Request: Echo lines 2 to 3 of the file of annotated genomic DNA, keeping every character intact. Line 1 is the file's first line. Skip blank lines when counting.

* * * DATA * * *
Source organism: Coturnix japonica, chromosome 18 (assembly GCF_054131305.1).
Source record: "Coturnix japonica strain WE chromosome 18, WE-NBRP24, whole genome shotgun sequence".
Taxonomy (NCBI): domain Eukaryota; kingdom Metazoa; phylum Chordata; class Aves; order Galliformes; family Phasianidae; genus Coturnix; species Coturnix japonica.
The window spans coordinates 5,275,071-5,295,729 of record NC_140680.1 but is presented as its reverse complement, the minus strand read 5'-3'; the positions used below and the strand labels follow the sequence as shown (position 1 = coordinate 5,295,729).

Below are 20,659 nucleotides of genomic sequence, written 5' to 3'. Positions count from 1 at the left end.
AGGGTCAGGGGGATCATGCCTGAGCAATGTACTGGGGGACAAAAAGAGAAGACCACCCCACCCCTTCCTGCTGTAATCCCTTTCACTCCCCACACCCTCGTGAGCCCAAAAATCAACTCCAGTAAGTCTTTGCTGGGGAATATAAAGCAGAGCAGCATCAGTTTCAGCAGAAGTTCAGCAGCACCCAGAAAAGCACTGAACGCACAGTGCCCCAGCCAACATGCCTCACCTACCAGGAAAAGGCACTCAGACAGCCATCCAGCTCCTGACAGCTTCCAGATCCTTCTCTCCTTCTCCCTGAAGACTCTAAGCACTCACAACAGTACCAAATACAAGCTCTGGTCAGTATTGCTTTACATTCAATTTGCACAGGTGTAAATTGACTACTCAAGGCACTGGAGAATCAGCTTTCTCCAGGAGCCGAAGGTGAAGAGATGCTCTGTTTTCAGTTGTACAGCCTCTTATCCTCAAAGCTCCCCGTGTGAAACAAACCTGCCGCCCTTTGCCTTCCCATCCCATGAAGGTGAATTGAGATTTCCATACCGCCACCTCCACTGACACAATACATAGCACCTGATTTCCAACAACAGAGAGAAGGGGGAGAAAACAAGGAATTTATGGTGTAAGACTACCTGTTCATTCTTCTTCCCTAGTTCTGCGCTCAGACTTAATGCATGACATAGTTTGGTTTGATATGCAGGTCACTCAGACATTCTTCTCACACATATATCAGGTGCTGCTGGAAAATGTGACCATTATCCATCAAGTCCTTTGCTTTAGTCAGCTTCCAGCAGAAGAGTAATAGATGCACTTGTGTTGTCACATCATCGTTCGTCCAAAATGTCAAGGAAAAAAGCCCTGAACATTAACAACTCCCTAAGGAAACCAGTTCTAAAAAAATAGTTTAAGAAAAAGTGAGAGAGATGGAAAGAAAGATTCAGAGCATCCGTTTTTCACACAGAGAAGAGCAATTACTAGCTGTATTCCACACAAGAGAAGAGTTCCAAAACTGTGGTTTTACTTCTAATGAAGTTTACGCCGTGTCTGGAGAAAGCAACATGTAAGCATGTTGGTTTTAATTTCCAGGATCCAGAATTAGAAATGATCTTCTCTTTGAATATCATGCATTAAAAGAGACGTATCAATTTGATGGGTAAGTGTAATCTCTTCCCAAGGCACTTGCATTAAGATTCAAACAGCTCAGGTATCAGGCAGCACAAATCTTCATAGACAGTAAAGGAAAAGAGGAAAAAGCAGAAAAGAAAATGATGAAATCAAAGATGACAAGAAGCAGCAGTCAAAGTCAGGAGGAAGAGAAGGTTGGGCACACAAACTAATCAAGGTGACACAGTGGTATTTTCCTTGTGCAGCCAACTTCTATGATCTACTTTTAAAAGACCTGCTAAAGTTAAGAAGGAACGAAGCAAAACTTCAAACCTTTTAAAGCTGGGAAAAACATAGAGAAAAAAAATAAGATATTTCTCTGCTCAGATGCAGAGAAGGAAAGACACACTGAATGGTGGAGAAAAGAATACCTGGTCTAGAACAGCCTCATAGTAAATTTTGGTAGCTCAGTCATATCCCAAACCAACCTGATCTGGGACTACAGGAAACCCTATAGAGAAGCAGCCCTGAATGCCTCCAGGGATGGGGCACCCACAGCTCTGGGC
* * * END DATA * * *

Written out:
Source record: "Coturnix japonica strain WE chromosome 18, WE-NBRP24, whole genome shotgun sequence".
Taxonomy (NCBI): domain Eukaryota; kingdom Metazoa; phylum Chordata; class Aves; order Galliformes; family Phasianidae; genus Coturnix; species Coturnix japonica.